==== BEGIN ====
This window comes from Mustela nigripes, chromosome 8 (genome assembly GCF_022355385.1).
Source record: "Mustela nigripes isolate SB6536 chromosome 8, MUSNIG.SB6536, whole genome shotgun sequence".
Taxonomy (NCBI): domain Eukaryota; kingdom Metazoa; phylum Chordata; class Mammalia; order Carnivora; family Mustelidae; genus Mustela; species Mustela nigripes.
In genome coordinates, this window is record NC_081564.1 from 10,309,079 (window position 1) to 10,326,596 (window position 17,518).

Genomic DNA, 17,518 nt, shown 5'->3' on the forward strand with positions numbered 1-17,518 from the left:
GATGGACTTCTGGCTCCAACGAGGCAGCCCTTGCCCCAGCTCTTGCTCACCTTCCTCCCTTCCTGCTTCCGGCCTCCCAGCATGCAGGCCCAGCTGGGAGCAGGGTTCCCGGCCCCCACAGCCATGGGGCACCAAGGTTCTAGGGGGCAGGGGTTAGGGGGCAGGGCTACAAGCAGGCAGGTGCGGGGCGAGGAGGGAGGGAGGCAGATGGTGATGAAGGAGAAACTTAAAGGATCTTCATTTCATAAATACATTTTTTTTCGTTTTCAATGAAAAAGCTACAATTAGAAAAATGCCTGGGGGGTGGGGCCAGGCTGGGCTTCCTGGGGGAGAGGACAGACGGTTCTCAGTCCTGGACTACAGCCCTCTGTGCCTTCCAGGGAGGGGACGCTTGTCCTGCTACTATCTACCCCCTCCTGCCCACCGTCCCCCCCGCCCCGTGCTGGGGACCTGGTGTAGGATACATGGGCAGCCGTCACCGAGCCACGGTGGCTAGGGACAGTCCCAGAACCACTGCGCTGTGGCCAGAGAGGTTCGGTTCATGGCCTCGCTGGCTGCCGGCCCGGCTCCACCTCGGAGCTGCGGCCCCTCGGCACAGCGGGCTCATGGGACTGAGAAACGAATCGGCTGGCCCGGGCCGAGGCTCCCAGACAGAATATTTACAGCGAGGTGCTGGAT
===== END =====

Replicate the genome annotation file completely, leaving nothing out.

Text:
This window comes from Mustela nigripes, chromosome 8 (genome assembly GCF_022355385.1).
Source record: "Mustela nigripes isolate SB6536 chromosome 8, MUSNIG.SB6536, whole genome shotgun sequence".
Taxonomy (NCBI): domain Eukaryota; kingdom Metazoa; phylum Chordata; class Mammalia; order Carnivora; family Mustelidae; genus Mustela; species Mustela nigripes.
In genome coordinates, this window is record NC_081564.1 from 10,309,079 (window position 1) to 10,326,596 (window position 17,518).

Genomic DNA, 17,518 nt, shown 5'->3' on the forward strand with positions numbered 1-17,518 from the left:
GATGGACTTCTGGCTCCAACGAGGCAGCCCTTGCCCCAGCTCTTGCTCACCTTCCTCCCTTCCTGCTTCCGGCCTCCCAGCATGCAGGCCCAGCTGGGAGCAGGGTTCCCGGCCCCCACAGCCATGGGGCACCAAGGTTCTAGGGGGCAGGGGTTAGGGGGCAGGGCTACAAGCAGGCAGGTGCGGGGCGAGGAGGGAGGGAGGCAGATGGTGATGAAGGAGAAACTTAAAGGATCTTCATTTCATAAATACATTTTTTTTCGTTTTCAATGAAAAAGCTACAATTAGAAAAATGCCTGGGGGGTGGGGCCAGGCTGGGCTTCCTGGGGGAGAGGACAGACGGTTCTCAGTCCTGGACTACAGCCCTCTGTGCCTTCCAGGGAGGGGACGCTTGTCCTGCTACTATCTACCCCCTCCTGCCCACCGTCCCCCCCGCCCCGTGCTGGGGACCTGGTGTAGGATACATGGGCAGCCGTCACCGAGCCACGGTGGCTAGGGACAGTCCCAGAACCACTGCGCTGTGGCCAGAGAGGTTCGGTTCATGGCCTCGCTGGCTGCCGGCCCGGCTCCACCTCGGAGCTGCGGCCCCTCGGCACAGCGGGCTCATGGGACTGAGAAACGAATCGGCTGGCCCGGGCCGAGGCTCCCAGACAGAATATTTACAGCGAGGTGCTGGAT